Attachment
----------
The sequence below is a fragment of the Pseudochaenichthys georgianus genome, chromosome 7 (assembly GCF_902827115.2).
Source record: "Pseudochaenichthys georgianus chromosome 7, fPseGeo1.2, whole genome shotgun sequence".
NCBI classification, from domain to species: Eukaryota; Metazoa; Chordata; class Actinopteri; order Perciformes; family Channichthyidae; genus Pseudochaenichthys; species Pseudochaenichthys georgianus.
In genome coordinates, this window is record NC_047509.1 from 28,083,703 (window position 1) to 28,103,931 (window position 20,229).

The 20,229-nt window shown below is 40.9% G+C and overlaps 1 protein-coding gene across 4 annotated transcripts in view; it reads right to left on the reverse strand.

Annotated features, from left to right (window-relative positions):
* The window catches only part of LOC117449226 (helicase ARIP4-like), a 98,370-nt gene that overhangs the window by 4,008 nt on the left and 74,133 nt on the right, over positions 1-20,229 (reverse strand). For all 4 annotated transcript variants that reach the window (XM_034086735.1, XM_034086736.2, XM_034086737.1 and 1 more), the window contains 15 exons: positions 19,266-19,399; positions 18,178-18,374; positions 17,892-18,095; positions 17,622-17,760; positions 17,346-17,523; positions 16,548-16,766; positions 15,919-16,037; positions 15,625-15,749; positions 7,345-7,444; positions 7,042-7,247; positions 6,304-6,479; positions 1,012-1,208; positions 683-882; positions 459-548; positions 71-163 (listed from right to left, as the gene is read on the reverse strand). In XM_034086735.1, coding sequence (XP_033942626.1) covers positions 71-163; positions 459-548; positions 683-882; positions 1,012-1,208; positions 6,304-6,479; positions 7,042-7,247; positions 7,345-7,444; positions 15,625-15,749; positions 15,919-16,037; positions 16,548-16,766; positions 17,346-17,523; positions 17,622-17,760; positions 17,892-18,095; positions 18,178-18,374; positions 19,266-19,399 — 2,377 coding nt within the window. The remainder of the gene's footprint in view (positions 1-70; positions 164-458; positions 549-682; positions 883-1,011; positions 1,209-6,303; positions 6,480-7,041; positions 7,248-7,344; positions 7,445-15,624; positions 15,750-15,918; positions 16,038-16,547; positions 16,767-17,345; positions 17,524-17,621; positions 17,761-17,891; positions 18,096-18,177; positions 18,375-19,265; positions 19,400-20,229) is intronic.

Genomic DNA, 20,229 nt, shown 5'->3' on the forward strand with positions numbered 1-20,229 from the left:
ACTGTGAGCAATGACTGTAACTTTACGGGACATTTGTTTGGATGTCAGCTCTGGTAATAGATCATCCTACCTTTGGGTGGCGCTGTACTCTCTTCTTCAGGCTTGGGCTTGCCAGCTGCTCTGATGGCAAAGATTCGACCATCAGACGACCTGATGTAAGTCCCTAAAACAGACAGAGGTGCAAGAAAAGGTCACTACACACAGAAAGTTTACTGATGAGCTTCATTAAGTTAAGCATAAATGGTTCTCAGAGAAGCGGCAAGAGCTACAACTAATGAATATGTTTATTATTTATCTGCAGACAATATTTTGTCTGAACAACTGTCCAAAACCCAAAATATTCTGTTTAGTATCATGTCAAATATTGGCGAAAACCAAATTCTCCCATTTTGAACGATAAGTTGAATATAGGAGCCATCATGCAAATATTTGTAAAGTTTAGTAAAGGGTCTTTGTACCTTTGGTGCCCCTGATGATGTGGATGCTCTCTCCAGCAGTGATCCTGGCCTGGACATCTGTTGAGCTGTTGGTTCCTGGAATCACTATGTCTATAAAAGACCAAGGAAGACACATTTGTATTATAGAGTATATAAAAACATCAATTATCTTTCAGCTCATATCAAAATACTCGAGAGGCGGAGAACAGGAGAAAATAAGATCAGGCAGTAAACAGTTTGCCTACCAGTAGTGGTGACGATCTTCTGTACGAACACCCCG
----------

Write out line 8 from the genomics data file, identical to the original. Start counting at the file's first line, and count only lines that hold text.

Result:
Genomic DNA, 20,229 nt, shown 5'->3' on the forward strand with positions numbered 1-20,229 from the left: